- Pay the application fee.
- Undergo a permit review. The permitting authority will review your application and monitoring plan to determine if you meet all of the requirements for a permit.
- Receive your permit. If your application is approved, you will receive an NPDES permit from the permitting authority.
Once you have an NPDES permit, you are required to comply with all of the conditions of the permit. This includes complying with the permit limits, monitoring requirements, and reporting requirements.
What are the requirements to NPDES permit holders?
The permit requirements for NPDES permit holders vary depending on the type of facility and the pollutants being discharged. However, all permit holders must comply with the following general requirements:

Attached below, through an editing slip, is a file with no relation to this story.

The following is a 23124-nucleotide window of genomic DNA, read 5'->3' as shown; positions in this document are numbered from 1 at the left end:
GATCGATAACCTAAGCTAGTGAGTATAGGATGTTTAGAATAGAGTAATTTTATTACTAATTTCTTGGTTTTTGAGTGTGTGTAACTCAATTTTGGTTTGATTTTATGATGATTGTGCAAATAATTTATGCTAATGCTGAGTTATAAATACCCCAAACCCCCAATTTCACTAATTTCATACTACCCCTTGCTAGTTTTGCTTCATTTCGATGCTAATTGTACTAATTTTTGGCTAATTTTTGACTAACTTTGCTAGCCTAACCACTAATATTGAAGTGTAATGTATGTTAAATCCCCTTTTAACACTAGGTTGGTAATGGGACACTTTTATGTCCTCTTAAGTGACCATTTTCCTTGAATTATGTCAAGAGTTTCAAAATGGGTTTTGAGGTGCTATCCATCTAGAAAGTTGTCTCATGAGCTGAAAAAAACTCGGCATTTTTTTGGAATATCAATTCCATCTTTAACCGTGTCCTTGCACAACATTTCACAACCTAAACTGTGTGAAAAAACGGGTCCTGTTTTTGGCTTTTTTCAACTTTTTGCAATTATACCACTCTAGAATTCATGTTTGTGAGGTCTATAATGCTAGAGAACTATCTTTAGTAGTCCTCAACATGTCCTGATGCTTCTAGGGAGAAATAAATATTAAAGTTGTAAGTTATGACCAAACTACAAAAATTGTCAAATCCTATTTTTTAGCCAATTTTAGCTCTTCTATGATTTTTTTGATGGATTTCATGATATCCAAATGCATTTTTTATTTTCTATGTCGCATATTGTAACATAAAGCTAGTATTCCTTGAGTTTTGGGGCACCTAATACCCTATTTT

- Limits on the types and amounts of pollutants that can be discharged. These limits are based on the type of facility, the pollutants being discharged, and the water quality standards of the receiving water body.
- Monitoring requirements to ensure that the permit holder is complying with the limits. Monitoring can involve collecting and analyzing samples of wastewater, stormwater runoff, or other discharges. The frequency of monitoring and the specific pollutants that must be monitored vary depending on the permit.